Cardiogenic shock: Elements of etiology, diagnosis, and therapy

Joseph S Alpert, R. C. Becker

Research output: Contribution to journalArticle

10 Citations (Scopus)

Abstract

Cardiogenic shock usually is the result of marked depression in myocardial function. Rapid recognition and stabilization are essential if the patient is to survive. A variety of cardiovascular conditions can lead to cardiogenic shock; the most common of these is acute myocardial infarction. Once stabilization of the cardiogenic shock patient has been effected, hemodynamic monitoring and definitive therapy should be attempted if appropriate. Intra- aortic balloon counterpulsation is effective in stabilizing these patients temporarily. Definitive therapy may include surgical or catheterization interventions. Mortality, even under the best of circumstances, remains high.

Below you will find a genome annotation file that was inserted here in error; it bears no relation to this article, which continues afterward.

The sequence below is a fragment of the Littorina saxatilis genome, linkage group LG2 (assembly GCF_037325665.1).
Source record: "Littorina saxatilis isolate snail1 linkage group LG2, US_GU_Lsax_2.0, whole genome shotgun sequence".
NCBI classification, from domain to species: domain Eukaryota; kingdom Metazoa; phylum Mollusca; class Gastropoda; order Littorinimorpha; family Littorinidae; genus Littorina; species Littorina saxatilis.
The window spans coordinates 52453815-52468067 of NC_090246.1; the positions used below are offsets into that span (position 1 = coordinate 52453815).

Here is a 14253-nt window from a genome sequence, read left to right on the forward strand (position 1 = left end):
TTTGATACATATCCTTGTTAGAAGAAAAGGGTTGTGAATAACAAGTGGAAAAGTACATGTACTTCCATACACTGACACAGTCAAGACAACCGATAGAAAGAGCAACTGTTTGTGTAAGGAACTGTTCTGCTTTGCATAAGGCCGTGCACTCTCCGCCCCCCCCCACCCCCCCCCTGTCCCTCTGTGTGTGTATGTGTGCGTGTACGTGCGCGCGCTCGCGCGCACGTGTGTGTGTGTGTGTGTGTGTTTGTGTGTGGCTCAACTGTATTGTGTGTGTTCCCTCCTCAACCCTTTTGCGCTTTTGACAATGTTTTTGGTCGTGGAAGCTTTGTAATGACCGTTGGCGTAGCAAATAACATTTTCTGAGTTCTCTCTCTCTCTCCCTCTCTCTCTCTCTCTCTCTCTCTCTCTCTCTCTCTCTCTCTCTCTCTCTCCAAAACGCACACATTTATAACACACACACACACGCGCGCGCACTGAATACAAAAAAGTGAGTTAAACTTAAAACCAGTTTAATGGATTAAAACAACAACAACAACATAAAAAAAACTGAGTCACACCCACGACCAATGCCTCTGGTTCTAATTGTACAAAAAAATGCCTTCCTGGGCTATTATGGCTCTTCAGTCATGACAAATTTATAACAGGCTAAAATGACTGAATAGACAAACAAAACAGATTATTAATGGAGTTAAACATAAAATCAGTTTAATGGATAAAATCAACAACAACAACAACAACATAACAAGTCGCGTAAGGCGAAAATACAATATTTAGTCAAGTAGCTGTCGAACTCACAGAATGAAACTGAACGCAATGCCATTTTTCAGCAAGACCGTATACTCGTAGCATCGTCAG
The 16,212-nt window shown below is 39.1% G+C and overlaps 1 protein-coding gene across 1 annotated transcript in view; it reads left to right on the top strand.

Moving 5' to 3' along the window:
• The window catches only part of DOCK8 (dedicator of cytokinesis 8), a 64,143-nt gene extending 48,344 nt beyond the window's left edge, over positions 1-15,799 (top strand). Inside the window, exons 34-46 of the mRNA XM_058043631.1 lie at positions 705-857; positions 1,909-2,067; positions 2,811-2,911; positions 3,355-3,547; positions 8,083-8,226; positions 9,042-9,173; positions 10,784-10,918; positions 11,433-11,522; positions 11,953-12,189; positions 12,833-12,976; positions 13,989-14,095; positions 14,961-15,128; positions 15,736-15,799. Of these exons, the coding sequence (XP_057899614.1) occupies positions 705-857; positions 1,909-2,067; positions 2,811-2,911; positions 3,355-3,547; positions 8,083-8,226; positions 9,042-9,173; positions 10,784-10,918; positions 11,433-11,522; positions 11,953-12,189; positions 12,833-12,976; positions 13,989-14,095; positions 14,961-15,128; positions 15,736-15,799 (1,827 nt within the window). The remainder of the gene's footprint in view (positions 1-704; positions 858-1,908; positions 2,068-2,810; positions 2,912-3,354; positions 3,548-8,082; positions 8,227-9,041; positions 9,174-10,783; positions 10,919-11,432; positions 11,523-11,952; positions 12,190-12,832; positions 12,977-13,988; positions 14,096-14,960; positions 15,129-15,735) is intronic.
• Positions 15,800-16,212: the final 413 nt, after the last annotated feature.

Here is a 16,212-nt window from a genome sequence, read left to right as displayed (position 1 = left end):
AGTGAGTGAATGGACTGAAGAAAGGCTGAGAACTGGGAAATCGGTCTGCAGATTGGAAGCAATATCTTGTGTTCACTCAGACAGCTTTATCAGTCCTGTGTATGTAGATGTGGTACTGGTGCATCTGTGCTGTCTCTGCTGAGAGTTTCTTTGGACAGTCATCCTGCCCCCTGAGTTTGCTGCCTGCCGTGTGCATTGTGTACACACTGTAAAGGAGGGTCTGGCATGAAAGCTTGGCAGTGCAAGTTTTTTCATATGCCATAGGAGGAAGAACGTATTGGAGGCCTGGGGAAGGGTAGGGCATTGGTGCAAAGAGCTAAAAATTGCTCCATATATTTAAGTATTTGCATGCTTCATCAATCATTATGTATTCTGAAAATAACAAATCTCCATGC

Original languageEnglish (US)
Pages (from-to)182-190
Number of pages9
JournalClinical Cardiology
Volume16
Issue number3
StatePublished - 1993
Externally publishedYes

Fingerprint

Cardiogenic Shock
Counterpulsation
Catheterization
Therapeutics
Hemodynamics
Myocardial Infarction
Mortality

Keywords

  • cardiomyopathy
  • counterpulsation
  • myocardial infarction
  • pericardial tamponade
  • pulmonary embolism
  • reperfusion
  • shock

ASJC Scopus subject areas

  • Cardiology and Cardiovascular Medicine

Cite this

Cardiogenic shock : Elements of etiology, diagnosis, and therapy. / Alpert, Joseph S; Becker, R. C.

In: Clinical Cardiology, Vol. 16, No. 3, 1993, p. 182-190.

Research output: Contribution to journalArticle

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